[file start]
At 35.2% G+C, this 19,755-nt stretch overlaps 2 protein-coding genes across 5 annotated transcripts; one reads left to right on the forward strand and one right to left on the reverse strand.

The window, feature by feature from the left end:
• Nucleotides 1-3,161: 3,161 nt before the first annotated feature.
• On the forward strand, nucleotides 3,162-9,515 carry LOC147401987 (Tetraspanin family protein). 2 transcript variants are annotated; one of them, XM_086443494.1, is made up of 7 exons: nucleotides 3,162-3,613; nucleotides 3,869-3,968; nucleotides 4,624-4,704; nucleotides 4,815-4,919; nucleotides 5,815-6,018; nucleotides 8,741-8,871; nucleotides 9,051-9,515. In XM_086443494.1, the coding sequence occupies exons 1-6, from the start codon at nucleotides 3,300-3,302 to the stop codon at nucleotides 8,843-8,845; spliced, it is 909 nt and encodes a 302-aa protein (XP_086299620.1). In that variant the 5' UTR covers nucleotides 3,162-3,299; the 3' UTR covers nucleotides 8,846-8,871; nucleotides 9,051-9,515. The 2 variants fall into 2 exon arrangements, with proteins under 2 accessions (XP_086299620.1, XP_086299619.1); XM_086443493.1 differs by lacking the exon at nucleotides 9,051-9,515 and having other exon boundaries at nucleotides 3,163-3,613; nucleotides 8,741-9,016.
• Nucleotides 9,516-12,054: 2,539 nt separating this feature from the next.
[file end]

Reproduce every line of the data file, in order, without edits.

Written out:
At 35.2% G+C, this 19,755-nt stretch overlaps 2 protein-coding genes across 5 annotated transcripts; one reads left to right on the forward strand and one right to left on the reverse strand.

The window, feature by feature from the left end:
• Nucleotides 1-3,161: 3,161 nt before the first annotated feature.
• On the forward strand, nucleotides 3,162-9,515 carry LOC147401987 (Tetraspanin family protein). 2 transcript variants are annotated; one of them, XM_086443494.1, is made up of 7 exons: nucleotides 3,162-3,613; nucleotides 3,869-3,968; nucleotides 4,624-4,704; nucleotides 4,815-4,919; nucleotides 5,815-6,018; nucleotides 8,741-8,871; nucleotides 9,051-9,515. In XM_086443494.1, the coding sequence occupies exons 1-6, from the start codon at nucleotides 3,300-3,302 to the stop codon at nucleotides 8,843-8,845; spliced, it is 909 nt and encodes a 302-aa protein (XP_086299620.1). In that variant the 5' UTR covers nucleotides 3,162-3,299; the 3' UTR covers nucleotides 8,846-8,871; nucleotides 9,051-9,515. The 2 variants fall into 2 exon arrangements, with proteins under 2 accessions (XP_086299620.1, XP_086299619.1); XM_086443493.1 differs by lacking the exon at nucleotides 9,051-9,515 and having other exon boundaries at nucleotides 3,163-3,613; nucleotides 8,741-9,016.
• Nucleotides 9,516-12,054: 2,539 nt separating this feature from the next.